FIG. 1 is a sectional view of a bore hole gauge, as disposed within a bore hole, in partial schematic form;
FIG. 1a is a view of a portion of FIG. 1 showing a modified construction;
FIG. 2 is an end view of the instrument of FIG. 1 disposed within a bore hole;
FIG. 3 is schematic diagram of a continuity test circuit of the gauge of FIG. 1;
FIG. 4 is a diagram illustrating the geometry of the gauge of FIG. 1 and its support anvils;
FIG. 5 is a plot of the output of the bore hole gauge of FIGS. 1 and 2 as the mirror is moved through the position of zero path difference; and
FIG. 6 is a schematic illustration of a second embodiment of the invention, employing three beams projecting at 120° with respect to one another to gauge a bore hole without contacting the walls.
Referring to FIGS. 1 and 2, an optical interferometric sensor head generally indicated at 10 is illustrated in position within a bore hole 12 formed within a workpiece 14, in order to measure a diameter D of the hole at a particular depth and a particular angular orientation within the hole 12. Measurement of the diameter D is akin to measurement of the distance between two diametrically opposed points in the bore hole 12 and the sensor head 10 may also be used to measure the distance between any two points on opposing surfaces of a workpiece.
The sensor head 10 generally comprises a cylindrical bore hole gauge, generally indicated at 15, adapted to be manually supported in the hole 12 at an appropriate depth and angular position by a handle 18. An optical source 20 is connected to the gauge 15 by a fiber optic cable 22, and an indicator display 24, is connected to the gauge 16 by electric wires 26. The gauge is encased within a generally cylindrical housing 16 having a smaller diameter than the hole to measured. The housing 16 is supported against one internal surface of the hole 12 by two longitudinally based pairs of anvils 28 and 30. Each pair consists of two spaced conical projections with hardened, pointed ends. The projections are circumferentially spaced from one another by a small angle, such as 15 degrees. All four projections are brought to bear against the internal diameter of the hole 12 by forces exerted on the handle .18: they accurately align the gauge housing 16 longitudinally along the hole. The housing 16 has an optically transparent window 32 centered about a point diametrically opposed from a longitudinal line extending midway between each pair of anvils 28 and 30. The window is not essential, except to keep dirt out of the instrument, but can be useful as a fiducial reference when calibrated, as discussed below. When the housing 16 is properly positioned with the anvils 28 and 30 bearing against the inner surface of the bore hole 12, a line from the center of the housing 16 through the center of the window 32 is aligned with a diameter of the hole 12.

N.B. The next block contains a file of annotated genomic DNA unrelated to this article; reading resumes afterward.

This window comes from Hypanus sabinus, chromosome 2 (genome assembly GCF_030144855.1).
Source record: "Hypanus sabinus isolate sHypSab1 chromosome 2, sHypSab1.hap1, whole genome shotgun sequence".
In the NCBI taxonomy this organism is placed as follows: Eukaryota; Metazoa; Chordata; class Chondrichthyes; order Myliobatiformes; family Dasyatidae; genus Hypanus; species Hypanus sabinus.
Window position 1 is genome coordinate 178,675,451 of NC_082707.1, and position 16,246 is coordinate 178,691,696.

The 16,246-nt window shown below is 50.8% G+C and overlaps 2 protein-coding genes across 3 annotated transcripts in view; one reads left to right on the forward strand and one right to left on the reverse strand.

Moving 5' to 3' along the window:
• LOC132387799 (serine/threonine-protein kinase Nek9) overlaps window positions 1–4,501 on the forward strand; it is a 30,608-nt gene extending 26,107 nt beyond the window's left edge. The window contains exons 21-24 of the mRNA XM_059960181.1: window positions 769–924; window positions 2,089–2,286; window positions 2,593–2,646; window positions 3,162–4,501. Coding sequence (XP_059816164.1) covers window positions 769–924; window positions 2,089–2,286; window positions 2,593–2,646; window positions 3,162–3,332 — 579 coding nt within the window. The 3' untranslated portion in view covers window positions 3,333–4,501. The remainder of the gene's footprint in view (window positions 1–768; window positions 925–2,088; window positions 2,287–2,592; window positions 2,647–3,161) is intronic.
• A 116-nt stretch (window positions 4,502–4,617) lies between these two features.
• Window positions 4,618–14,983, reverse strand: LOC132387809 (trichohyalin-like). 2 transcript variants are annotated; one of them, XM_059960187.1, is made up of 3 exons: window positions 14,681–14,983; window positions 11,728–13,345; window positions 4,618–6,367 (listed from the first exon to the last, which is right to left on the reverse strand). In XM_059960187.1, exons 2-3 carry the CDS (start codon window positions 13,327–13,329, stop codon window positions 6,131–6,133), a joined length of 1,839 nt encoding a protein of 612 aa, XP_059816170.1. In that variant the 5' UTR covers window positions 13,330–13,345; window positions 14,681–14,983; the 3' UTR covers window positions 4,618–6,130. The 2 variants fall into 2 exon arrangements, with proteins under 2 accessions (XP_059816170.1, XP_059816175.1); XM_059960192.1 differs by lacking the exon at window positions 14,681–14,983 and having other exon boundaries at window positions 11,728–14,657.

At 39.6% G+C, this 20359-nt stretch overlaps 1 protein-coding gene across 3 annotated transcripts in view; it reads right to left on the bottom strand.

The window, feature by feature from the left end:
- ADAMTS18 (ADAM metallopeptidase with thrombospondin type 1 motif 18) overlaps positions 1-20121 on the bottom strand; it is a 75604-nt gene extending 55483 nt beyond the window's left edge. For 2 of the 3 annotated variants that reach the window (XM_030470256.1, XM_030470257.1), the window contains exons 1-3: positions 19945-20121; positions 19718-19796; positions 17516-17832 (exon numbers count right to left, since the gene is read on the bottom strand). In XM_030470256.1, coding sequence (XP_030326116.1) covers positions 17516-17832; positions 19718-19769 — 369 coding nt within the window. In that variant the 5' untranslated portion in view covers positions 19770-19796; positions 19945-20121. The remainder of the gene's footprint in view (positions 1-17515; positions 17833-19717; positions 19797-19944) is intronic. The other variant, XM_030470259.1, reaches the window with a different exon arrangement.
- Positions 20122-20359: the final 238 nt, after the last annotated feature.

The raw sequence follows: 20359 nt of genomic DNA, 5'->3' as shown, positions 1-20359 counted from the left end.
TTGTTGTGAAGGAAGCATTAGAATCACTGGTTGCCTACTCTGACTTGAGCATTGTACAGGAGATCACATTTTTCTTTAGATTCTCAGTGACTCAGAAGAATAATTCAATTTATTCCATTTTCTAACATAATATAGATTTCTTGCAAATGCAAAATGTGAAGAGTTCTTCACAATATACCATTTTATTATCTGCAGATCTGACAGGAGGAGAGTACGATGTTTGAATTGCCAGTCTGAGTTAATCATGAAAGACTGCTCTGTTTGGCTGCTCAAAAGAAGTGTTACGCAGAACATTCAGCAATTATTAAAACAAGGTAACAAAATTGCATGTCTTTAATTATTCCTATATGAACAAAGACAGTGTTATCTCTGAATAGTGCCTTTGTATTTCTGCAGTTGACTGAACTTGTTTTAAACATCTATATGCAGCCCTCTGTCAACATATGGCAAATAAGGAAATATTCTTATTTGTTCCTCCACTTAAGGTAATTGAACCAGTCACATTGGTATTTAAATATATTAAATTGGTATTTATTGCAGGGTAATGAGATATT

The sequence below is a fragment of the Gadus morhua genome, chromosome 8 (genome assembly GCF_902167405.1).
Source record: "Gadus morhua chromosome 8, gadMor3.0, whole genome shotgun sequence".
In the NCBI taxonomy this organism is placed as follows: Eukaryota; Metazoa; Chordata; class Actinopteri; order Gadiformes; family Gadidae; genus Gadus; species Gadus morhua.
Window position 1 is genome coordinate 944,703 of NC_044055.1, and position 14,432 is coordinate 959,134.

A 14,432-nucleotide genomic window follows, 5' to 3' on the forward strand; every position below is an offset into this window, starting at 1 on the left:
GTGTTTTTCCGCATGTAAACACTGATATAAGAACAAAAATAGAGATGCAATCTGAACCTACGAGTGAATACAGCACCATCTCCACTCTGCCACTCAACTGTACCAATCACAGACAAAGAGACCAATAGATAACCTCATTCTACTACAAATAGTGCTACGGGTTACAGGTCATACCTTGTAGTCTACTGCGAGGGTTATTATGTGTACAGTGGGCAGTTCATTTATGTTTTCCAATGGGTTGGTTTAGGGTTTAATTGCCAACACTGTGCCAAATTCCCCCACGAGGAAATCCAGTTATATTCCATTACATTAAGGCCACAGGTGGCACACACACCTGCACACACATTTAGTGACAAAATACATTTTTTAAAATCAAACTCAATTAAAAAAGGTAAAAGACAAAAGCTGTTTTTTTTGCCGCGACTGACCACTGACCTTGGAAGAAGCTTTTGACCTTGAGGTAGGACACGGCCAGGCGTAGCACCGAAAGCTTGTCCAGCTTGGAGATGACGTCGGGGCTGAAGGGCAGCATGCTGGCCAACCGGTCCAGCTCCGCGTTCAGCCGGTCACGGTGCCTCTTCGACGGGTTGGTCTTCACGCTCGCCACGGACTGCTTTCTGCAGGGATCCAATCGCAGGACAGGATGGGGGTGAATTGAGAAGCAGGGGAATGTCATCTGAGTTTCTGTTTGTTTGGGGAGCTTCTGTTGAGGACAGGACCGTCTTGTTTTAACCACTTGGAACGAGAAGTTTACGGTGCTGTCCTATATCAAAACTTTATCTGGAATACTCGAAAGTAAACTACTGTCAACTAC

It is important that the anvils 28, 30 make contact with the bore wall during measurement and to insure such contact a test circuit is provided. Each anvil is conductive and the housing 16 is insulating or, if the housing is conductive, the anvils are insulated from the housing, and the workpiece is metal and is grounded. Then the continuity between the anvils and the workpiece can be monitored to give an indication of any failure to maintain contact with the bore wall. As shown in FIG. 3, each anvil 28, 30 is connected to an input of a NAND gate 31 and the same inputs are connected through resistors 33 to a voltage source. The gate output is connected through a computer 64, to be described, to affect the display 24. As long as the anvils all make contact the NAND gate 31 inputs are all grounded and the gate output is on. If any anvil fails to make the ground connection, the output will go off to provide a signal that the gauge is not properly positioned against the bore hole wall.